At the time, few people bothered to listen to what Yoshimi Watanabe had to say about the deepening U.S. credit crisis. In retrospect, that’s a shame.
“If there is a big hole in the bottom of a bathtub, no matter how much water you keep adding, you will never have enough hot water,” he explained to an Associated Press reporter in Tokyo. Fixing that big hole, he said, would require drastic action, primarily from the U.S. government and Federal Reserve, but also from lawmakers and central banks around the world—sharp interest rate cuts, flooding the market with liquidity, and hundreds of billions of dollars in public money to clear bad debts from major banks.
Now, of course, all this sounds obvious. But what makes Watanabe’s prescription impressive is that he delivered it last April, five months before Henry Paulson and Ben Bernanke realized that they were sitting—cold, naked and wet—in a rapidly draining tub. Their unprecedented effort to plug the leak has pretty much followed Watanabe’s recipe word for word.
How did he see this coming? And how could he have so accurately predicted the scope of the rescue plan that would be needed? Because Watanabe is the financial services minister for the government of Japan, meaning he’s the politician largely responsible for trying to manage an economy that is still rebuilding from its own disastrous credit bubble, which exploded almost 20 years ago. He’s been watching this particular horror movie for a long time now, and while he doesn’t know how it ends, he’s in a good position to fill us in on all the plot points we might have missed while the U.S. was merrily inflating its own market bubbles.
Back in the 1980s, Japan was the undisputed rising star of the world markets. Between 1985 and 1989 the Nikkei stock index almost quadrupled in value, driven by the astonishing success of its international exporters like Sony, Toyota, Nikon and Hitachi. And as wealth flooded into the country, the value of real estate soared. In the late 1980s, apartments in Tokyo’s exclusive Ginza district ran for 50 million yen per square metre. As British market analyst Mark Shipman once noted, that meant that if you put a dollar bill on the floor in a Ginza apartment, the space that it covered was worth around US$10,000. Put another way, a 600-sq.-foot apartment would run you close to US$80 million.
The Japanese people and their corporations went right on investing in their own economic miracle, and they did so by piling on astonishing levels of debt. When the bubble popped in 1989, the government repeatedly insisted that it was only a minor correction, that everything would soon return to normal. It didn’t, and the Japanese wasted years trimming interest rates down to zero, and offering one useless stimulus package after another. Meanwhile, the economy stagnated for a decade. Japanese companies were stuck with debts that they could never hope to repay, but the banks just kept rolling over their old loans into new ones, because if they admitted that the companies were essentially bankrupt, then the banks themselves would have to admit that they too were insolvent.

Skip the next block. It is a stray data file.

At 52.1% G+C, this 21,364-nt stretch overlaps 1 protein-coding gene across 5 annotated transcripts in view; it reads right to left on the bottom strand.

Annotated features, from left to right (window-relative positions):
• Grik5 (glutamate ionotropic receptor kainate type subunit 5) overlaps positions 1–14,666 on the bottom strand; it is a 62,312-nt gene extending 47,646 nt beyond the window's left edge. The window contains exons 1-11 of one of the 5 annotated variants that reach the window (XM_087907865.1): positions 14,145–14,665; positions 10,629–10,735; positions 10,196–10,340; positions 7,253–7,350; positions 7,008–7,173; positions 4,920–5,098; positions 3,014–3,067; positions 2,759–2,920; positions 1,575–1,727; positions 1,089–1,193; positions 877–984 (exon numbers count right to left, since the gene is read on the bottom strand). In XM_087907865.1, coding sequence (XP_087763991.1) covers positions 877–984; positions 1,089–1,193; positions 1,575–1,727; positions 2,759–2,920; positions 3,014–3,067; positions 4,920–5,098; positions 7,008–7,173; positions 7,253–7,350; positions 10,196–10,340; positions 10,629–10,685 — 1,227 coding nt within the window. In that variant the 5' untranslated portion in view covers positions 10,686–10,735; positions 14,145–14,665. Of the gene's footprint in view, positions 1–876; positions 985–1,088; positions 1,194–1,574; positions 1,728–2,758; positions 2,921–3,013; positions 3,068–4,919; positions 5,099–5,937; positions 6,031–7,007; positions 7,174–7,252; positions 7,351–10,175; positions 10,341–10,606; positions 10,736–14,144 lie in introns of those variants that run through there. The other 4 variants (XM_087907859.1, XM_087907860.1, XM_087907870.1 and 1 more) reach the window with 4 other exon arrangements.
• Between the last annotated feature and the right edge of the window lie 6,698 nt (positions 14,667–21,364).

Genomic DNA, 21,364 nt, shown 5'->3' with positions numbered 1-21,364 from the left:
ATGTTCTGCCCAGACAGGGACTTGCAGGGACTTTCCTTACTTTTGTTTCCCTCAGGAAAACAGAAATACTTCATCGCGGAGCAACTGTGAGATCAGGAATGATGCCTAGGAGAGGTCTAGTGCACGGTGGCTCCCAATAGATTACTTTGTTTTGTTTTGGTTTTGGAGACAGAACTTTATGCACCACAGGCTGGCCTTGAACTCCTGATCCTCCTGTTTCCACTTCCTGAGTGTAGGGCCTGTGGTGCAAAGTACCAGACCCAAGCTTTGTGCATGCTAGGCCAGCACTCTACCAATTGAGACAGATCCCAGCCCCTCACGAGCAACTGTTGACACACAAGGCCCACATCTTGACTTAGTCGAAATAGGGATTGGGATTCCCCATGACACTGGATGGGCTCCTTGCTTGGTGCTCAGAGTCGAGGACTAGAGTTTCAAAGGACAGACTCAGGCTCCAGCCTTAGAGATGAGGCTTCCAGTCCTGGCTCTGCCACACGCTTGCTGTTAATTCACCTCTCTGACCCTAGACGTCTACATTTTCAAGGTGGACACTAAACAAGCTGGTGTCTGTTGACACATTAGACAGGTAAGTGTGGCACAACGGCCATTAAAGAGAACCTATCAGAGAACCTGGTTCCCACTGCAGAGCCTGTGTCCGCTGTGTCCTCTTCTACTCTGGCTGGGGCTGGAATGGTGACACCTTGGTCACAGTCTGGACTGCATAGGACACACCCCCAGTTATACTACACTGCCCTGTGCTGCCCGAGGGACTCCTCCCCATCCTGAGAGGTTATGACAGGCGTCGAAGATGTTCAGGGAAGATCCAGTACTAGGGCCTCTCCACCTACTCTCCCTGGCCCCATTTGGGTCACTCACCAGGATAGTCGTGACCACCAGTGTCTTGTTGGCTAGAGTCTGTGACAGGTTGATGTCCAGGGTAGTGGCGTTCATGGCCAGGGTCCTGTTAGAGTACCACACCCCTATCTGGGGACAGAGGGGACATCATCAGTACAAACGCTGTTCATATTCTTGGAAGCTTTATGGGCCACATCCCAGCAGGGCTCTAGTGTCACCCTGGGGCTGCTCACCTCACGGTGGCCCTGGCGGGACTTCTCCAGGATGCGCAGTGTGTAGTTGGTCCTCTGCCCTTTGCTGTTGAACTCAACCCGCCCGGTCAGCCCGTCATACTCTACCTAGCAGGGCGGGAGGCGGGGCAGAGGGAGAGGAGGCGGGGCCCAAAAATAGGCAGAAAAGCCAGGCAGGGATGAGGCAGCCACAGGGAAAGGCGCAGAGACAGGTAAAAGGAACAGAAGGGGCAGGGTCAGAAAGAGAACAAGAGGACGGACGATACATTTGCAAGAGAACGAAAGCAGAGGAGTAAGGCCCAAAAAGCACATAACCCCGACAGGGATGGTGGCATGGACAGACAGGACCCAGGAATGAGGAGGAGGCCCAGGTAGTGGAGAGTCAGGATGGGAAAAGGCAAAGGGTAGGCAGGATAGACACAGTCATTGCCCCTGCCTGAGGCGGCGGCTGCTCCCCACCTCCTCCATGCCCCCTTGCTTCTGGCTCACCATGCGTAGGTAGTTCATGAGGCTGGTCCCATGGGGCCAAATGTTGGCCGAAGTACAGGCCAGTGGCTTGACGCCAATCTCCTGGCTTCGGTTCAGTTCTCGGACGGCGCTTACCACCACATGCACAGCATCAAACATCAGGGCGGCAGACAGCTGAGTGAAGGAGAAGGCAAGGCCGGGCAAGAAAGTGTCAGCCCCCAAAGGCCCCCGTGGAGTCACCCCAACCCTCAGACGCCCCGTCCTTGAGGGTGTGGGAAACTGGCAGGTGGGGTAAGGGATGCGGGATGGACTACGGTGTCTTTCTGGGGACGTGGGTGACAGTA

“Japan’s property and stock market bubbles burst. That implosion was worsened by a banking crisis and excess corporate debt. Nearly 20 years later, Japan is still struggling,” Stephen Roach, chairman of Morgan Stanley Asia, warned last March in another prescient appraisal of America’s economic woes. “An equally lethal interplay between the bursting of housing and credit bubbles is now at work in the United States.”
There are certainly differences to be found in Japan’s economic picture in 1989, but the similarities are more bracing: the soaring asset values; the rampant overconfidence among investors; the sudden plunge; the initial reluctance of politicians and financial authorities to acknowledge the depth of the problem. (Who will ever forget Bernanke’s assurance in May 2007 that the subprime mess was “contained” and would affect only a handful of the poorest homeowners and would not result in any broader turmoil?)
The biggest and most painful similarity, however, could end up to be the one that affects small investors and retirement savers the most. For two decades Canadians and Americans have been assured that if they just buy mutual funds and forget about them for 20 or 30 years, they will appreciate at seven to eight per cent a year, and they will enjoy a wealthy retirement. Over and over, the industry has harped that “buy and hold” is the secret to investment success, because the stock market always goes up over the long term. Now would be a good time to ask a Japanese investor how well that has worked over the past 20 years.
Japan’s stock market peaked just shy of 39,000 in December 1989, then crashed and has been drifting lower ever since. This week, it was bouncing around 9,000. If you bought a mutual fund based on the Nikkei exactly 15 years ago, you’ve lost 57 per cent of your investment. If you bought 10 years ago, 28 per cent of your money is gone. So much for patience. There have been rallies of course, and some brief periods of growth where real money could be made. But passive, patient investors have been devastated.
To its credit, the U.S.’s phase of denial didn’t last nearly as long as Japan’s. They are now taking the kind of radical steps that are necessary to recover from a post-bubble implosion. But the world has changed, and those sitting back waiting for a phoenix-like resurgence in the stock market are kidding themselves. The lessons of Japan are now more important than ever. The way to survive in a post-bubble economy is to reduce debt, put a little money away each month in safe investments, and prepare to weather the storm ahead. It doesn’t sound like a lot of fun, but it works.
Yoshimi Watanabe and others know what it takes to plug the hole in a leaky bathtub, but nobody knows how long it’ll take to fill it back up again.